In fact, it is a good choice for using Material Design in your application.

Using a predefined template: YouTube

Maybe, it is not the simplest template, but it is one of the template I got a lot of benefit for my projects. Also, It can be also good for trying the login template, because maybe, you can get a component for reusing. Another useful template, if you need to learn about positioning is Sandbox.

The first step is downloading the template (in previous versions, you have a zip file with everything ready, but last versions you have only available the .vue file). Now, These are the modifications you need to apply for using it with no helpers.

The HTML code

Back to the code, this first part only deals with HTML code, the libraries you need to load and a few more things.

Important!!! I am not using at any moment NodeJS or any helpers, it is everything with no process (I already explain a lot here VueJS with no helpers). You can thing that it is not the right path for a web development, but maybe it is good to know how you hava an alternative way, and avoid learn Webpack, NodeJs, …. and thoses long npm install that I hate of thousands of libraries that you do not know how to use them. Of course I won’t do unit test (although I should).

Because there is no option of having the HTML code, here you have all you need:

<!DOCTYPE html>
<html lang="es">
	<meta charset="utf-8">
	<link href=",300,400,500,700,900" rel="stylesheet">
	<link href="" rel="stylesheet">
	<link href="" rel="stylesheet">
	<link href="" rel="stylesheet">
	<meta name="viewport" content="width=device-width, initial-scale=1, maximum-scale=1, user-scalable=no, minimal-ui">
	<link type='image/png' rel='shortcut icon' href='img/favicon.ico' />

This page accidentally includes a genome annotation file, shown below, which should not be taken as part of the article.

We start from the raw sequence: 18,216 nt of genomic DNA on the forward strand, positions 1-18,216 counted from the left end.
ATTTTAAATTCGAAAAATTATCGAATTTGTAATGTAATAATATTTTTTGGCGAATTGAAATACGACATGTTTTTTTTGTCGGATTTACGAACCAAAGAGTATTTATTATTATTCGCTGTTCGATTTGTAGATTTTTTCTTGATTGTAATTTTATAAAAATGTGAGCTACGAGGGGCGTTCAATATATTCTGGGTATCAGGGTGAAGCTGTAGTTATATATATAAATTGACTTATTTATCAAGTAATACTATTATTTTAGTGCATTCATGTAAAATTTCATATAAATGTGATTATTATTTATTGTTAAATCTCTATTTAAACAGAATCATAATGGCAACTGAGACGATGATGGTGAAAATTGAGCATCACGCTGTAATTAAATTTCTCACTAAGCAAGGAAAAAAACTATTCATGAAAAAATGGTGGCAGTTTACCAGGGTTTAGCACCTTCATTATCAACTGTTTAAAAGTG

<title>Manejando Datos - Vuetify 2 Ejemplo</title>
		<link type="text/css" rel="stylesheet" href="css/proyecto.css">
  <div id="app"></div>
	<script src=""></script>
	<script src=""></script>
	<script src="componentes/menu.js"></script>
	<script src="scripts/index.js"></script>

The HTML code is simple: in the HEAD part you load the style libraries that you need: material design, vuetify, and even your own CSS.

In the BODY you only need the DIV container where all action will be done. And of course, you need to load the Javascript code: vue, y vuetify.

in the Menu.js file I will code the menu component based on the .vue template I downloaded.

To improve the options available, it may be of interest to also include VueX (which we’ll see in part four), vue-router (for URL handling), and axios (for API calls). In addition, we’ll load Javascript from different parts: on the one hand, we’ll load different files that will make up our VueX store, and on the other hand, we’ll load different.

Part 2 of the series will be dedicated to the menu component, while in part 3 I will write about store y Vuex.

You have the code available on my GitHub.

I hope this can be useful to you, and let’s wait for the next part where you can code the menu component!